The trial court's findings of fact, supported by competent evidence, are conclusive on appeal. State v. McRae, 276 N.C. 308, 172 S.E.2d 37 (1970); State v. Gray, 268 N.C. 69, 150 S.E.2d 1 (1966). Consequently, we take it as established by those findings that defendant was given the full Miranda warning, that he understood his right to counsel, that he did not request the presence of an attorney during the interrogation, and that his statement was not coerced but was freely and voluntarily made. This, however, is not sufficient to render his statement admissible in evidence. Admission of his inculpatory incustody statement to Officer Denton, which was reduced to writing and signed by defendant, was erroneous because there is neither evidence nor findings to show that defendant waived his right to counsel, either in writing as provided by G.S. § 7A-457 (1969) on which State v. Lynch, 279 N.C. 1, 181 S.E.2d 561 (1971), is based, or orally as provided by Miranda on which State v. Blackmon, 280 N.C. 42, 185 S.E.2d *150 123 (1971), is based. "An individual need not make a pre-interrogation request for a lawyer. While such request affirmatively secures his right to have one, his failure to ask for a lawyer does not constitute a waiver. No effective waiver of the right to counsel during interrogation can be recognized unless specifically made after the warnings we here delineate have been given." Miranda v. Arizona, supra. The erroneous admission of this in-custody incriminating statement requires a new trial unless its admission can be treated as harmless error. We now explore that alternative.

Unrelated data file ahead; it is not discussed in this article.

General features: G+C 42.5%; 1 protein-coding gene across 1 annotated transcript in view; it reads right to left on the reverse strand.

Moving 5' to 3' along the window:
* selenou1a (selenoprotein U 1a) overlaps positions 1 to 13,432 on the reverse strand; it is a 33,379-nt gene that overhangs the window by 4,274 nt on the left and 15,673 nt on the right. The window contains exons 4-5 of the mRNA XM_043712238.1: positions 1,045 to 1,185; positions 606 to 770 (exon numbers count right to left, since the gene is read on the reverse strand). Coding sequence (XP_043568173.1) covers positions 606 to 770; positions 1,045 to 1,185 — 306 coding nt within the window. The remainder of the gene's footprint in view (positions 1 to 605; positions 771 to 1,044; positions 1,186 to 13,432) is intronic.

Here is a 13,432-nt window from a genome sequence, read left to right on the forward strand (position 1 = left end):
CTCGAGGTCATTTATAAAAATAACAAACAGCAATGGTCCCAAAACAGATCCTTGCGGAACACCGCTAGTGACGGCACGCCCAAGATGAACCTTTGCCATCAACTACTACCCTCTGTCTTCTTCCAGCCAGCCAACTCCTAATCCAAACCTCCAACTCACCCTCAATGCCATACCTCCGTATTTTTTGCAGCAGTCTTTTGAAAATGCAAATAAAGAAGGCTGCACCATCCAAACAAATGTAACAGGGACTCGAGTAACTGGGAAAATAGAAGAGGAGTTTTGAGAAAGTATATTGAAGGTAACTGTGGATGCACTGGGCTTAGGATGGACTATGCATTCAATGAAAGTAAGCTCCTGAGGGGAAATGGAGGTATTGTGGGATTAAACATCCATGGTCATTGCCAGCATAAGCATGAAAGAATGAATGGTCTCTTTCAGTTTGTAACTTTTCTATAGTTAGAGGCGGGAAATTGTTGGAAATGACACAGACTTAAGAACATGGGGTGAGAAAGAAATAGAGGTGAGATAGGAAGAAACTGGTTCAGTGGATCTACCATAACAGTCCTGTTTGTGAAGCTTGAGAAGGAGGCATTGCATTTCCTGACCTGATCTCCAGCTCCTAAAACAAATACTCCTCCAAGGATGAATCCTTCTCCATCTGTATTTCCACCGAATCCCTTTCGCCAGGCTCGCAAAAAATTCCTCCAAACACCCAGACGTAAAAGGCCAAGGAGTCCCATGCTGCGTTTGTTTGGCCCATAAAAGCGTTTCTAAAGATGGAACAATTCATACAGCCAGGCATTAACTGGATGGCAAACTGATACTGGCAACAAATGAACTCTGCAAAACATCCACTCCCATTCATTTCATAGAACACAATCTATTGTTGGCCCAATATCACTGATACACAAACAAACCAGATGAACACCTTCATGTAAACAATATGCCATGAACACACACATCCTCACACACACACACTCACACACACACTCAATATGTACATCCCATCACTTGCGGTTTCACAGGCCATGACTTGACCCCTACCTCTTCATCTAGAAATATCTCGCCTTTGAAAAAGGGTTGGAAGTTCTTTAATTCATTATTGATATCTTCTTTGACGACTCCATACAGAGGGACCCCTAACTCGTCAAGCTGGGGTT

Proof of an assault with a deadly weapon inflicting serious injury not resulting in death does not, as a matter of law, establish a presumption of intent to kill. Such intent must be found by the jury as a fact from the evidence. State v. Ferguson, 261 N.C. 558, 135 S.E.2d 626 (1964). An intent to kill may be inferred from the nature of the assault, the manner in which it was made, the conduct of the parties, and other relevant circumstances. State v. Revels, 227 N.C. 34, 40 S.E.2d 474 (1946). An intent to kill is a matter for the State to prove, State v. Allen, 186 N.C. 302, 119 S.E. 504 (1923), and is ordinarily shown by proof of facts from which an intent to kill may be reasonably inferred. State v. Cauley, 244 N.C. 701, 94 S.E.2d 915 (1956).